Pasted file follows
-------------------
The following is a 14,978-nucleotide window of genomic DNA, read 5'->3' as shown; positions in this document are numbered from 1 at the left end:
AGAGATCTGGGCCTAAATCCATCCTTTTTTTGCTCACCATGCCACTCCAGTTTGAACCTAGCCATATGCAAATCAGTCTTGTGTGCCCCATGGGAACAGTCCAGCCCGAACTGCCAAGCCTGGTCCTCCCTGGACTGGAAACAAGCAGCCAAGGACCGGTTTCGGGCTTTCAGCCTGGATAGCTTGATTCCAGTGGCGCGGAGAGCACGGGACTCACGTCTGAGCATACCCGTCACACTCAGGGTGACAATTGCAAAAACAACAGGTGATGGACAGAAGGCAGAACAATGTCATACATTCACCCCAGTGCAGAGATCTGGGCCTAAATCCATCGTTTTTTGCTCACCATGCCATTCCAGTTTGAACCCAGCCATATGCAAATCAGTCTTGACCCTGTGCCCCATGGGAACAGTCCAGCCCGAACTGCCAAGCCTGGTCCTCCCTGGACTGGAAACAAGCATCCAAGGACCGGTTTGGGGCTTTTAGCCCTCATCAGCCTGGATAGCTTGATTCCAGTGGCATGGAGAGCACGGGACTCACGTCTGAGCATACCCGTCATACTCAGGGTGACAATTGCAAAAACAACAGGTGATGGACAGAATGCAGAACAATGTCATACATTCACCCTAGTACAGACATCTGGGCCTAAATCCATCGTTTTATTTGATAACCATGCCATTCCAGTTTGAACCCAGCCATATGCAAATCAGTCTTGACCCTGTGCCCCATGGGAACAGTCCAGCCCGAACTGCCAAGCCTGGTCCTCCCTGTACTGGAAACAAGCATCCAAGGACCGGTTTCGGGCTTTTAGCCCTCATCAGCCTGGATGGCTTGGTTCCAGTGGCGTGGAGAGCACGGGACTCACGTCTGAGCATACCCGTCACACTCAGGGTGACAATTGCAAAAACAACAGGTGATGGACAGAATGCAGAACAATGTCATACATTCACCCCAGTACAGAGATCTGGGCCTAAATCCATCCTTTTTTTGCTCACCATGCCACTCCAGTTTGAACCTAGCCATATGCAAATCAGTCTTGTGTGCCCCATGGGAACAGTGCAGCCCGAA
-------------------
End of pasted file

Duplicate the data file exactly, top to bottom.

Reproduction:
The following is a 14,978-nucleotide window of genomic DNA, read 5'->3' as shown; positions in this document are numbered from 1 at the left end:
AGAGATCTGGGCCTAAATCCATCCTTTTTTTGCTCACCATGCCACTCCAGTTTGAACCTAGCCATATGCAAATCAGTCTTGTGTGCCCCATGGGAACAGTCCAGCCCGAACTGCCAAGCCTGGTCCTCCCTGGACTGGAAACAAGCAGCCAAGGACCGGTTTCGGGCTTTCAGCCTGGATAGCTTGATTCCAGTGGCGCGGAGAGCACGGGACTCACGTCTGAGCATACCCGTCACACTCAGGGTGACAATTGCAAAAACAACAGGTGATGGACAGAAGGCAGAACAATGTCATACATTCACCCCAGTGCAGAGATCTGGGCCTAAATCCATCGTTTTTTGCTCACCATGCCATTCCAGTTTGAACCCAGCCATATGCAAATCAGTCTTGACCCTGTGCCCCATGGGAACAGTCCAGCCCGAACTGCCAAGCCTGGTCCTCCCTGGACTGGAAACAAGCATCCAAGGACCGGTTTGGGGCTTTTAGCCCTCATCAGCCTGGATAGCTTGATTCCAGTGGCATGGAGAGCACGGGACTCACGTCTGAGCATACCCGTCATACTCAGGGTGACAATTGCAAAAACAACAGGTGATGGACAGAATGCAGAACAATGTCATACATTCACCCTAGTACAGACATCTGGGCCTAAATCCATCGTTTTATTTGATAACCATGCCATTCCAGTTTGAACCCAGCCATATGCAAATCAGTCTTGACCCTGTGCCCCATGGGAACAGTCCAGCCCGAACTGCCAAGCCTGGTCCTCCCTGTACTGGAAACAAGCATCCAAGGACCGGTTTCGGGCTTTTAGCCCTCATCAGCCTGGATGGCTTGGTTCCAGTGGCGTGGAGAGCACGGGACTCACGTCTGAGCATACCCGTCACACTCAGGGTGACAATTGCAAAAACAACAGGTGATGGACAGAATGCAGAACAATGTCATACATTCACCCCAGTACAGAGATCTGGGCCTAAATCCATCCTTTTTTTGCTCACCATGCCACTCCAGTTTGAACCTAGCCATATGCAAATCAGTCTTGTGTGCCCCATGGGAACAGTGCAGCCCGAA